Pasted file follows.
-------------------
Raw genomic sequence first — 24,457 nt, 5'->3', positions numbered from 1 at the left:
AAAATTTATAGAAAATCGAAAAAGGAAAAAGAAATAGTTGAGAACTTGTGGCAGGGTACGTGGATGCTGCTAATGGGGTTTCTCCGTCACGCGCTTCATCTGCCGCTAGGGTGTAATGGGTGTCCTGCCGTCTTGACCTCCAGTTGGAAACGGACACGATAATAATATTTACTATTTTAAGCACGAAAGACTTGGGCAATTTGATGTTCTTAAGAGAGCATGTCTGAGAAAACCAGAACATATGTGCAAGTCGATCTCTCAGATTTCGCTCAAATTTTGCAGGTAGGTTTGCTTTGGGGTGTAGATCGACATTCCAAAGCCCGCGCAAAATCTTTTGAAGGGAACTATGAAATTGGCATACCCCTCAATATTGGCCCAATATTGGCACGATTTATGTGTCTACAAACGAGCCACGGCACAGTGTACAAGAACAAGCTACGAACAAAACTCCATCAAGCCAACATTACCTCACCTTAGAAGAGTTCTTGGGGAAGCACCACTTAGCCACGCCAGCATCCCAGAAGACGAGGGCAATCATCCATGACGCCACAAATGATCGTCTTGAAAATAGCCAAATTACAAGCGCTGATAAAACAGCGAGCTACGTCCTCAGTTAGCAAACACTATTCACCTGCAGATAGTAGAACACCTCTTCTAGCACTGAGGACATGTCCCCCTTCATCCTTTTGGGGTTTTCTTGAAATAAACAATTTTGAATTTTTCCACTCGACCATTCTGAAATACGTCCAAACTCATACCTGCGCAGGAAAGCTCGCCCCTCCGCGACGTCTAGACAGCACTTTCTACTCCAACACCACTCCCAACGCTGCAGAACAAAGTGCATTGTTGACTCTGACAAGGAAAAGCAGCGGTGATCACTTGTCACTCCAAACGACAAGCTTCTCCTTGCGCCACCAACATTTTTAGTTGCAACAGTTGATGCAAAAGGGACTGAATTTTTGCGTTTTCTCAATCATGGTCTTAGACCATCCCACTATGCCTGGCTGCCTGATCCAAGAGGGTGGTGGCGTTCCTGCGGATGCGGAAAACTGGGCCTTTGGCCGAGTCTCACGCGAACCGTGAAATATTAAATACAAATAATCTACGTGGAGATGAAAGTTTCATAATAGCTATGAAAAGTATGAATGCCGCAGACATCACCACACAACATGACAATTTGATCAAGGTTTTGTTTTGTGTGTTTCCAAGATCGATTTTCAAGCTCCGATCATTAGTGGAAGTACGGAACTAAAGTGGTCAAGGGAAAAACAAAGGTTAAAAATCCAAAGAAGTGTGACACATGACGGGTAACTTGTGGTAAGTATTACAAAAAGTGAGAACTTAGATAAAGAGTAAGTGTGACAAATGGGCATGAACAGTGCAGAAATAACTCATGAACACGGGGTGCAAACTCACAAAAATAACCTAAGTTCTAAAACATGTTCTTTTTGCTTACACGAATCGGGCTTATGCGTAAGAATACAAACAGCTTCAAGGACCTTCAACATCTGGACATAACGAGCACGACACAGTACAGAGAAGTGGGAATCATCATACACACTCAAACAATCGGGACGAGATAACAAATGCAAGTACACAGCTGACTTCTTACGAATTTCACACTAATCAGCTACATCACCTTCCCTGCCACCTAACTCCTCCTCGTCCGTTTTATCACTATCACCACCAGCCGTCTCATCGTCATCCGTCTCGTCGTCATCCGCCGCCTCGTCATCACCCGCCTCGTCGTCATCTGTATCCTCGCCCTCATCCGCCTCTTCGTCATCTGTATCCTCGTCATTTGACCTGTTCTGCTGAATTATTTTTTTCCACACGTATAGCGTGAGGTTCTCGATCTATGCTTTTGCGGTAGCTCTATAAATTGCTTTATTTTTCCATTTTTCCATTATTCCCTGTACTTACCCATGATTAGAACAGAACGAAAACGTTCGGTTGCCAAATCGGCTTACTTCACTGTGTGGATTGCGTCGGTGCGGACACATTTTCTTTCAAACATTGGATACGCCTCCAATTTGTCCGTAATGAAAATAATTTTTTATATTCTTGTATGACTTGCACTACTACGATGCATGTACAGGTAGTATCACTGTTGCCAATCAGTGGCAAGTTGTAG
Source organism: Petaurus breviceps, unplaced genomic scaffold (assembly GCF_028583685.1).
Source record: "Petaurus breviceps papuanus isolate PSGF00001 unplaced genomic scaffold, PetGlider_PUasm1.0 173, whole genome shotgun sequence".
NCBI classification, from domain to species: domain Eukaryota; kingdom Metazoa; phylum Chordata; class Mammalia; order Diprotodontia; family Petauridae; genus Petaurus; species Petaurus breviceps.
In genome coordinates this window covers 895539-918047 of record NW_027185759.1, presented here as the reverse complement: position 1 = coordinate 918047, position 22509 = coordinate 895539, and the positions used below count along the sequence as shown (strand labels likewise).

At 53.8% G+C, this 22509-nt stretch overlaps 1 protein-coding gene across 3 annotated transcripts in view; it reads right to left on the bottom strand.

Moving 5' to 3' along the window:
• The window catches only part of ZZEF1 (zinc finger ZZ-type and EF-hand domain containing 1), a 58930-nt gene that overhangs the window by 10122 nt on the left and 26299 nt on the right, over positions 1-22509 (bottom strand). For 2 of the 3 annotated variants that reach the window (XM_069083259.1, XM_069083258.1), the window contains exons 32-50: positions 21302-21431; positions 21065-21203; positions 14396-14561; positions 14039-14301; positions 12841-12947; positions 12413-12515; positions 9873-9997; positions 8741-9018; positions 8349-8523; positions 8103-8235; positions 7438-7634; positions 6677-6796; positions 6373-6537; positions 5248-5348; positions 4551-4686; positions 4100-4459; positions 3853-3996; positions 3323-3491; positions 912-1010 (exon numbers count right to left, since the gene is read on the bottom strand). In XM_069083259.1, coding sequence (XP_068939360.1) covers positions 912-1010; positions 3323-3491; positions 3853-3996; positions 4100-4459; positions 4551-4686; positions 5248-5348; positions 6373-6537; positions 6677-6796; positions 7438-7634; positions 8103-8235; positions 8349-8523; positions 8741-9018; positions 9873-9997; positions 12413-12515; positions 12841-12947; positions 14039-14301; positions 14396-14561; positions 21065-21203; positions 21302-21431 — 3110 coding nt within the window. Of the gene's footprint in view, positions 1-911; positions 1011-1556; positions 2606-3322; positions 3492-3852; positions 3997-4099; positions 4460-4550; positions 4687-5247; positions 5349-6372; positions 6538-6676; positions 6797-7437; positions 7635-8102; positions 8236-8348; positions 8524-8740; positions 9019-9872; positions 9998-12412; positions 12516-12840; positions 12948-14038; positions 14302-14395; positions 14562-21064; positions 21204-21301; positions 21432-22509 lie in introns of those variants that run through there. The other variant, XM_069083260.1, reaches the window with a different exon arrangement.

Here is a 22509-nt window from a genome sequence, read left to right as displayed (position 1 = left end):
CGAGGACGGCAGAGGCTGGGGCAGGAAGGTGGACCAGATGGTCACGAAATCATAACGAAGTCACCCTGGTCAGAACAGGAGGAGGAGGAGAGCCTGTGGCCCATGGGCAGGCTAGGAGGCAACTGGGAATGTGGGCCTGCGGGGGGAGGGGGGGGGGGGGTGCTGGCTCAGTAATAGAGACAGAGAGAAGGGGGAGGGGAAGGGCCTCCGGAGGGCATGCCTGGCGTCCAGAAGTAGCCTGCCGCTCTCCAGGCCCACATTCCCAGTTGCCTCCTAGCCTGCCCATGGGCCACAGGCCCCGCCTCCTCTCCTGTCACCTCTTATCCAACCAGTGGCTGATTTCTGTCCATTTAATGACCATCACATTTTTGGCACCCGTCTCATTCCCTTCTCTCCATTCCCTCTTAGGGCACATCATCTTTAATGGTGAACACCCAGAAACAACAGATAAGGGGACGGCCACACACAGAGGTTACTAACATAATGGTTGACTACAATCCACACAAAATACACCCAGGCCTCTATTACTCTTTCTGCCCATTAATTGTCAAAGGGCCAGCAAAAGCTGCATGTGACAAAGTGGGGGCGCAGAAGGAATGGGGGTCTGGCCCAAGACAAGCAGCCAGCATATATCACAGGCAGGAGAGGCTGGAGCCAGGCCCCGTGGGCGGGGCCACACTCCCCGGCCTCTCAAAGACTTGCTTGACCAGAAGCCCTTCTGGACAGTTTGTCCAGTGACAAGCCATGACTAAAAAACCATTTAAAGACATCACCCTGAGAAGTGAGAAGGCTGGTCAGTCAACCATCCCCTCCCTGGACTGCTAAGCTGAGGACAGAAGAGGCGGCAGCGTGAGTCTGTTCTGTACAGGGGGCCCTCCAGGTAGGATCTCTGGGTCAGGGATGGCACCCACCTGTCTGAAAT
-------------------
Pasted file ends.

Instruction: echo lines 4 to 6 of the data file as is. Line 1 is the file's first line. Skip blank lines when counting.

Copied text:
Source record: "Petaurus breviceps papuanus isolate PSGF00001 unplaced genomic scaffold, PetGlider_PUasm1.0 173, whole genome shotgun sequence".
NCBI classification, from domain to species: domain Eukaryota; kingdom Metazoa; phylum Chordata; class Mammalia; order Diprotodontia; family Petauridae; genus Petaurus; species Petaurus breviceps.
In genome coordinates this window covers 895539-918047 of record NW_027185759.1, presented here as the reverse complement: position 1 = coordinate 918047, position 22509 = coordinate 895539, and the positions used below count along the sequence as shown (strand labels likewise).